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When did the end user become a beta tester?

There is a surplus of gadgets on the market today and many are only marginally different from other devices on the market. Many of the devices are coming to market with such small changes (compared to previous models) that consumers just don’t see the need to “upgrade”. In addition, some consumers feel that gadgets are also coming out with new features that are being pushed before they are ready to buy them.
 
So-called "gadget fatigue" is when gadgets start to pile up in the inventory of some makers ahead of consumer demand. This is part of what happened with the HP TouchPad and the Blackberry Playbook that caused them to fail in the market place.
 
A new study published by Underwriters Laboratories entitled “Navigating the Product Mindset” found that nearly 90% of gadget makers think they are at or ahead of the curve.
 
Forbes reports that the fast upgrade schedule that some are keeping in the gadget world has consumers wondering what's driving he pace of upgrading. There are two things that can be driving it Forbes opines. One is that technology is changing so quickly that it is outpacing the desire for consumers to get new features. The other possibility is that the companies are pushing devices out so quickly to keep up with the competitive market, that products are coming out with minimal changes to them.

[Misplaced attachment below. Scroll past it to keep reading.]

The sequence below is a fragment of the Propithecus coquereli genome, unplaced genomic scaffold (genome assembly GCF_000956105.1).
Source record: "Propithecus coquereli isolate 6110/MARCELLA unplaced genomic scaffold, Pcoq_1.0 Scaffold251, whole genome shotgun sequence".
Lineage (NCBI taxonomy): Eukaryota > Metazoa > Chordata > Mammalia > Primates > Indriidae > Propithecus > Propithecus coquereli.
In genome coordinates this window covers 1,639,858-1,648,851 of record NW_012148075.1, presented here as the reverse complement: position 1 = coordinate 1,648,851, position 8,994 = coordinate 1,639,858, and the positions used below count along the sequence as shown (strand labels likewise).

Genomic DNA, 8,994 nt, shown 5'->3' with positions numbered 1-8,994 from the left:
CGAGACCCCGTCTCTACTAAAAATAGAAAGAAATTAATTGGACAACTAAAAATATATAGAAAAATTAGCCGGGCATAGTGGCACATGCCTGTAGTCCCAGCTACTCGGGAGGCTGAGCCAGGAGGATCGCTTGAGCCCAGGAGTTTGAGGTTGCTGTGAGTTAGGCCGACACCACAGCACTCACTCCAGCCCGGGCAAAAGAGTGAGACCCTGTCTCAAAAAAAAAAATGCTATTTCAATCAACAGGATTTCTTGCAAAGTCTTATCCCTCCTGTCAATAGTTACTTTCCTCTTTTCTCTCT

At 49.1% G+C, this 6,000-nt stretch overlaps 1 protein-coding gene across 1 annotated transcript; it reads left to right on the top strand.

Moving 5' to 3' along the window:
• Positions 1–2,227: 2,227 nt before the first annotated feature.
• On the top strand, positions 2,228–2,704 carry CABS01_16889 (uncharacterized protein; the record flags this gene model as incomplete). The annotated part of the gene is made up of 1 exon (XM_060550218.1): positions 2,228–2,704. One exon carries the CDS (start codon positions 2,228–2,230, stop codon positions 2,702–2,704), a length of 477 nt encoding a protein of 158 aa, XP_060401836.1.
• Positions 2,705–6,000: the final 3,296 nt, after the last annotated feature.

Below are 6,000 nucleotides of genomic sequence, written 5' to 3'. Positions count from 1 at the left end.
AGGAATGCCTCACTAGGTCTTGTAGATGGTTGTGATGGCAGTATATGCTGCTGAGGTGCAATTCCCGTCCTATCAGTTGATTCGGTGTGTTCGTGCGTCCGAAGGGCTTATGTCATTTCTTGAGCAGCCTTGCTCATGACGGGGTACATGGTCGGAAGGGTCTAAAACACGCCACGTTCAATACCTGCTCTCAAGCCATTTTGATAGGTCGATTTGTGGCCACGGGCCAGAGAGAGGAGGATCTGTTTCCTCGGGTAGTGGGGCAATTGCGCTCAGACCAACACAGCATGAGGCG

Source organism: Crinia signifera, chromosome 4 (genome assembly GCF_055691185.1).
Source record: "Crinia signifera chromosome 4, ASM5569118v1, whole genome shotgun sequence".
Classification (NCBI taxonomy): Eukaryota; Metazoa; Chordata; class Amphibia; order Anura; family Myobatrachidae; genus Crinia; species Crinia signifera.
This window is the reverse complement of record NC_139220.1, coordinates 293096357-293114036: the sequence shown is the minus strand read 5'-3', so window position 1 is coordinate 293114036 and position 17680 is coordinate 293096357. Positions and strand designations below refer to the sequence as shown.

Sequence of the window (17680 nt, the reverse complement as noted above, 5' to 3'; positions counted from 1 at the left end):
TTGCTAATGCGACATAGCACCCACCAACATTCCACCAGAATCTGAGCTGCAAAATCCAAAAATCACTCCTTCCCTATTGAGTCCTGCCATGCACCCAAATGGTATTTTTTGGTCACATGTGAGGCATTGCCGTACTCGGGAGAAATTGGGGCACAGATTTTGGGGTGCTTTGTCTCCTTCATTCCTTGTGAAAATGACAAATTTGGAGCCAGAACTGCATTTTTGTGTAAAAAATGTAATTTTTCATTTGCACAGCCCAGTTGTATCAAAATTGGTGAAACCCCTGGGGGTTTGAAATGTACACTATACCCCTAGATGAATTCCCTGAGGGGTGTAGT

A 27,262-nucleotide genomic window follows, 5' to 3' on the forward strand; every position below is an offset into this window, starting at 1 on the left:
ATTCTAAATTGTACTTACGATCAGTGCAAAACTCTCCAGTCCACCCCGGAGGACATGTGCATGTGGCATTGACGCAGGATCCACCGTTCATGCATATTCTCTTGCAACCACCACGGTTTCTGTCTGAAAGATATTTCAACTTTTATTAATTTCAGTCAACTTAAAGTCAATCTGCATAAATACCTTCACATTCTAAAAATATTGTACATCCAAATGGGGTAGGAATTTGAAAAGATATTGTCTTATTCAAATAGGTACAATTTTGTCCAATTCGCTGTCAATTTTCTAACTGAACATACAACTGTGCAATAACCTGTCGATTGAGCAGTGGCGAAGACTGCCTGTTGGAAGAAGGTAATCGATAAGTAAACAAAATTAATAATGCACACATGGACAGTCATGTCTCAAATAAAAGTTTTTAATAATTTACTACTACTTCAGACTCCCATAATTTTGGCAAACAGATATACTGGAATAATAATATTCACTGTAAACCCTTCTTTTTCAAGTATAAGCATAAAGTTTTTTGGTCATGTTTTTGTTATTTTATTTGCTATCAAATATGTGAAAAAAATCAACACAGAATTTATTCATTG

Today’s consumer is no stranger to the fact that many gadgets like smartphones and tablets on the market today are seemingly pushed out so fast that significant bugs are encountered by early adopters. Recently, products like the iPhone 4S and Kindle Fire have been criticized for early problems. In Apple’s case, many users have been plagued with poor iPhone 4S battery life, even after the company released an update to address the problem. Amazon says that an update to the Kindle Fire is coming to address performance issues and feature omissions.
 
Many consumers think that if the development cycle slowed the issues that end users have to deal with today would decrease. Products that are launched without major issues would make many more likely to upgrade when new versions launched down the road.

Source: Forbes





"So, I think the same thing of the music industry. They can't say that they're losing money, you know what I'm saying. They just probably don't have the same surplus that they had." -- Wu-Tang Clan founder RZA







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